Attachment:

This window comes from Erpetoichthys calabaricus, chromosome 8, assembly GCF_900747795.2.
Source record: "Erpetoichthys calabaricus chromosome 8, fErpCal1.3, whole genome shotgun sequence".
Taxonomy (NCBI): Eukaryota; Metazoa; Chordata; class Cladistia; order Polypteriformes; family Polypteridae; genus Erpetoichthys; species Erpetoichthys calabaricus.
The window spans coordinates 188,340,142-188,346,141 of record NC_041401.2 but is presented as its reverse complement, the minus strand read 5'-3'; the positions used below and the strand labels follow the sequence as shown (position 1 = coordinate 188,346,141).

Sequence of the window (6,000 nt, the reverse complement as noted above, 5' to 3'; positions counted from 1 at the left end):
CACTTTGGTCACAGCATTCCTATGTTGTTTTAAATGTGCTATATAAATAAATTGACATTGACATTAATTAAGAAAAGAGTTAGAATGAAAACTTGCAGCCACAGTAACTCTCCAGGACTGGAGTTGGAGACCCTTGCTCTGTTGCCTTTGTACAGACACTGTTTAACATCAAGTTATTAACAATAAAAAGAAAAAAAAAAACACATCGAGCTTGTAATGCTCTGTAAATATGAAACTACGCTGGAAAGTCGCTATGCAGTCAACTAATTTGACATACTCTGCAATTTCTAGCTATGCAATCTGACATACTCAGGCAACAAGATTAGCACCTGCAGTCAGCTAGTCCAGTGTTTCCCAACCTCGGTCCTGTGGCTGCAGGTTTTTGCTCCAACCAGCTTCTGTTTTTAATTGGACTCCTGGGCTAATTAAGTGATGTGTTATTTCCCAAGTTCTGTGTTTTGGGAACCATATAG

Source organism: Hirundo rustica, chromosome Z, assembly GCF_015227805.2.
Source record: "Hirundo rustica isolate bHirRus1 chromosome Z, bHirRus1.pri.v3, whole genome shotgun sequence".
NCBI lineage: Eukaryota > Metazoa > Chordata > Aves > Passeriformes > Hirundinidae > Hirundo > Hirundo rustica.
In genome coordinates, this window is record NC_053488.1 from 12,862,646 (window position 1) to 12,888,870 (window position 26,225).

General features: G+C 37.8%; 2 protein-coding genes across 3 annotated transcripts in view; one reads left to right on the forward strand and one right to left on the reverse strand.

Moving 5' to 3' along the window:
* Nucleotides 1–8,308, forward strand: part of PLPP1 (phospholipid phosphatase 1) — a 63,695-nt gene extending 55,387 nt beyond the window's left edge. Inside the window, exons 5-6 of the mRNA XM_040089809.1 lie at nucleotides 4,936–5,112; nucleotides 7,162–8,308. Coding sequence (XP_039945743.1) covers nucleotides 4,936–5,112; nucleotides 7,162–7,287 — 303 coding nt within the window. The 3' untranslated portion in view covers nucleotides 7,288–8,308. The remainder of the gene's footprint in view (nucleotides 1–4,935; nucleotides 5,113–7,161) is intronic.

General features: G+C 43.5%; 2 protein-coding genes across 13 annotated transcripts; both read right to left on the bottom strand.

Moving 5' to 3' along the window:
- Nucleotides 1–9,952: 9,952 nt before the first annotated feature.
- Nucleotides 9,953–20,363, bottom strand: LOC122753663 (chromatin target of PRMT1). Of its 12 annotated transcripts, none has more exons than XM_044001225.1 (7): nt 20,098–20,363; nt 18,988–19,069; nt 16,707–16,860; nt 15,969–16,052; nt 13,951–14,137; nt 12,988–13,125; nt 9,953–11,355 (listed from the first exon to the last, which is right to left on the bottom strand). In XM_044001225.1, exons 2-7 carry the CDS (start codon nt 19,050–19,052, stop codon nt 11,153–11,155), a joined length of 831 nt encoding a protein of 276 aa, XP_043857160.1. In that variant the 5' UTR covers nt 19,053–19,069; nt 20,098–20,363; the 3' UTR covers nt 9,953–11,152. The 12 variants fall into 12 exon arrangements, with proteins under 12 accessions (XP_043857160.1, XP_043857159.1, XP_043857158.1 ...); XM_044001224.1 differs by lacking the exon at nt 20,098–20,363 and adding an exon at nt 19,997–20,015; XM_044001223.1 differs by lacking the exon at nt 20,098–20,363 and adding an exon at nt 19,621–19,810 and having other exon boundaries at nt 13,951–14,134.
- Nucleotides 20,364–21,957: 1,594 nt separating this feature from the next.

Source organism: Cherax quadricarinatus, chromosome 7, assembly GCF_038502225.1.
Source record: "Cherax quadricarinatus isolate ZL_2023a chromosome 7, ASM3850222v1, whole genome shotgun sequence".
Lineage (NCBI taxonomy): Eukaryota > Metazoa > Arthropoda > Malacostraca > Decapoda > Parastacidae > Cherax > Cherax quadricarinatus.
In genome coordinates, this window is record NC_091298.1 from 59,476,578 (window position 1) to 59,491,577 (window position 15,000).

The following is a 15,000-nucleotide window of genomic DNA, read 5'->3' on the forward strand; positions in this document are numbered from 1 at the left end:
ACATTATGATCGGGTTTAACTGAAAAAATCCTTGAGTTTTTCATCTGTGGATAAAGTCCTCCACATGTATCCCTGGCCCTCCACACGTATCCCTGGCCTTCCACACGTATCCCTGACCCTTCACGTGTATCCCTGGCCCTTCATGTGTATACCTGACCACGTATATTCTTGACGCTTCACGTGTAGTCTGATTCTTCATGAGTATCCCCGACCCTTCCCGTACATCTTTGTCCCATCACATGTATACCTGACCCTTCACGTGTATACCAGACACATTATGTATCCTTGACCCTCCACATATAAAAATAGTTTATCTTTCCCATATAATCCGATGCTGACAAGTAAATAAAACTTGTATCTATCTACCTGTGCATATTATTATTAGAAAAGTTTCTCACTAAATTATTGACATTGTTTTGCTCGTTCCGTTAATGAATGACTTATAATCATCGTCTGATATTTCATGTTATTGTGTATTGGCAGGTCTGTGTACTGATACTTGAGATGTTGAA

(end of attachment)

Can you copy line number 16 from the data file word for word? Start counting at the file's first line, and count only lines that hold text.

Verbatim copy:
- Nucleotides 1–9,952: 9,952 nt before the first annotated feature.